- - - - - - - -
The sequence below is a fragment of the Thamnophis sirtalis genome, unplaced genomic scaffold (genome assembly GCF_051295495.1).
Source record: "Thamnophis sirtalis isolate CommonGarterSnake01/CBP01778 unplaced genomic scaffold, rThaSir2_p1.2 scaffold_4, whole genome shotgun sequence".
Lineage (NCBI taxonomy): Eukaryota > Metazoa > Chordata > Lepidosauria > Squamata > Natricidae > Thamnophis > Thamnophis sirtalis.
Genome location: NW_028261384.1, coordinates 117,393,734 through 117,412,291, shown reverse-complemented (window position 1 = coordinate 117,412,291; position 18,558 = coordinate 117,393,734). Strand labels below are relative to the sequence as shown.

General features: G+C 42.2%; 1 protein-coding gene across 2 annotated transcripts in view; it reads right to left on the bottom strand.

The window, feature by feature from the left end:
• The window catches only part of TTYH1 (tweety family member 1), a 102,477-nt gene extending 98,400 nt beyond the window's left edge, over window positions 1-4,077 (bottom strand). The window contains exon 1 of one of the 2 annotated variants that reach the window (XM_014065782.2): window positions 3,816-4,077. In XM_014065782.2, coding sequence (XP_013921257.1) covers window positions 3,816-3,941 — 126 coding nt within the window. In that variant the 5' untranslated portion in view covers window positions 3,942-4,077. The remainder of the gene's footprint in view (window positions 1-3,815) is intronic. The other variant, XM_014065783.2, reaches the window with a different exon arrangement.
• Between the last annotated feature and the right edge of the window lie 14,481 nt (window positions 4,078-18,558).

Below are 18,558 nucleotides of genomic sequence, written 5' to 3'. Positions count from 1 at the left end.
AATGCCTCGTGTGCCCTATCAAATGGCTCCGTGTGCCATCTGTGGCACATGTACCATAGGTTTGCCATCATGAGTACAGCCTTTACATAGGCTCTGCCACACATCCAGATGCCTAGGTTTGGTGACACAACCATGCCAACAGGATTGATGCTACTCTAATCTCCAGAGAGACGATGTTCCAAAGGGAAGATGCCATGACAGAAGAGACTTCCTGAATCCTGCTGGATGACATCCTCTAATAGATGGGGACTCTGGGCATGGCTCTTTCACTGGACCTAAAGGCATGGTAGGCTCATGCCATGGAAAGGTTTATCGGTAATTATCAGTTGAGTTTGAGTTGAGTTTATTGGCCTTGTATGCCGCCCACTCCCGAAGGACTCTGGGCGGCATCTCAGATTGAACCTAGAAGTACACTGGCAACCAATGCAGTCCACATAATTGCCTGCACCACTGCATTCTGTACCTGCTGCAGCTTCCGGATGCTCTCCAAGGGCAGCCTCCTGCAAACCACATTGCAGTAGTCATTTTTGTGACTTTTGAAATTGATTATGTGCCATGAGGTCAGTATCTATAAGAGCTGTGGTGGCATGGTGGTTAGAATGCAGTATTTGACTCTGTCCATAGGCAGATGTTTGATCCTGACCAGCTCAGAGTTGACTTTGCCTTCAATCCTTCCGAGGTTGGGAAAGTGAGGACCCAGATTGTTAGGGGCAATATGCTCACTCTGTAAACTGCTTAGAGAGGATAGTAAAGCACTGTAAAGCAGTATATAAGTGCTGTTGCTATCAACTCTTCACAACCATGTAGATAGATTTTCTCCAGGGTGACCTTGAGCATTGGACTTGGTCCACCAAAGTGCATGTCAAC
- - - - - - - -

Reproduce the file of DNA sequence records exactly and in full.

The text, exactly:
The sequence below is a fragment of the Thamnophis sirtalis genome, unplaced genomic scaffold (genome assembly GCF_051295495.1).
Source record: "Thamnophis sirtalis isolate CommonGarterSnake01/CBP01778 unplaced genomic scaffold, rThaSir2_p1.2 scaffold_4, whole genome shotgun sequence".
Lineage (NCBI taxonomy): Eukaryota > Metazoa > Chordata > Lepidosauria > Squamata > Natricidae > Thamnophis > Thamnophis sirtalis.
Genome location: NW_028261384.1, coordinates 117,393,734 through 117,412,291, shown reverse-complemented (window position 1 = coordinate 117,412,291; position 18,558 = coordinate 117,393,734). Strand labels below are relative to the sequence as shown.

General features: G+C 42.2%; 1 protein-coding gene across 2 annotated transcripts in view; it reads right to left on the bottom strand.

The window, feature by feature from the left end:
• The window catches only part of TTYH1 (tweety family member 1), a 102,477-nt gene extending 98,400 nt beyond the window's left edge, over window positions 1-4,077 (bottom strand). The window contains exon 1 of one of the 2 annotated variants that reach the window (XM_014065782.2): window positions 3,816-4,077. In XM_014065782.2, coding sequence (XP_013921257.1) covers window positions 3,816-3,941 — 126 coding nt within the window. In that variant the 5' untranslated portion in view covers window positions 3,942-4,077. The remainder of the gene's footprint in view (window positions 1-3,815) is intronic. The other variant, XM_014065783.2, reaches the window with a different exon arrangement.
• Between the last annotated feature and the right edge of the window lie 14,481 nt (window positions 4,078-18,558).

Below are 18,558 nucleotides of genomic sequence, written 5' to 3'. Positions count from 1 at the left end.
AATGCCTCGTGTGCCCTATCAAATGGCTCCGTGTGCCATCTGTGGCACATGTACCATAGGTTTGCCATCATGAGTACAGCCTTTACATAGGCTCTGCCACACATCCAGATGCCTAGGTTTGGTGACACAACCATGCCAACAGGATTGATGCTACTCTAATCTCCAGAGAGACGATGTTCCAAAGGGAAGATGCCATGACAGAAGAGACTTCCTGAATCCTGCTGGATGACATCCTCTAATAGATGGGGACTCTGGGCATGGCTCTTTCACTGGACCTAAAGGCATGGTAGGCTCATGCCATGGAAAGGTTTATCGGTAATTATCAGTTGAGTTTGAGTTGAGTTTATTGGCCTTGTATGCCGCCCACTCCCGAAGGACTCTGGGCGGCATCTCAGATTGAACCTAGAAGTACACTGGCAACCAATGCAGTCCACATAATTGCCTGCACCACTGCATTCTGTACCTGCTGCAGCTTCCGGATGCTCTCCAAGGGCAGCCTCCTGCAAACCACATTGCAGTAGTCATTTTTGTGACTTTTGAAATTGATTATGTGCCATGAGGTCAGTATCTATAAGAGCTGTGGTGGCATGGTGGTTAGAATGCAGTATTTGACTCTGTCCATAGGCAGATGTTTGATCCTGACCAGCTCAGAGTTGACTTTGCCTTCAATCCTTCCGAGGTTGGGAAAGTGAGGACCCAGATTGTTAGGGGCAATATGCTCACTCTGTAAACTGCTTAGAGAGGATAGTAAAGCACTGTAAAGCAGTATATAAGTGCTGTTGCTATCAACTCTTCACAACCATGTAGATAGATTTTCTCCAGGGTGACCTTGAGCATTGGACTTGGTCCACCAAAGTGCATGTCAAC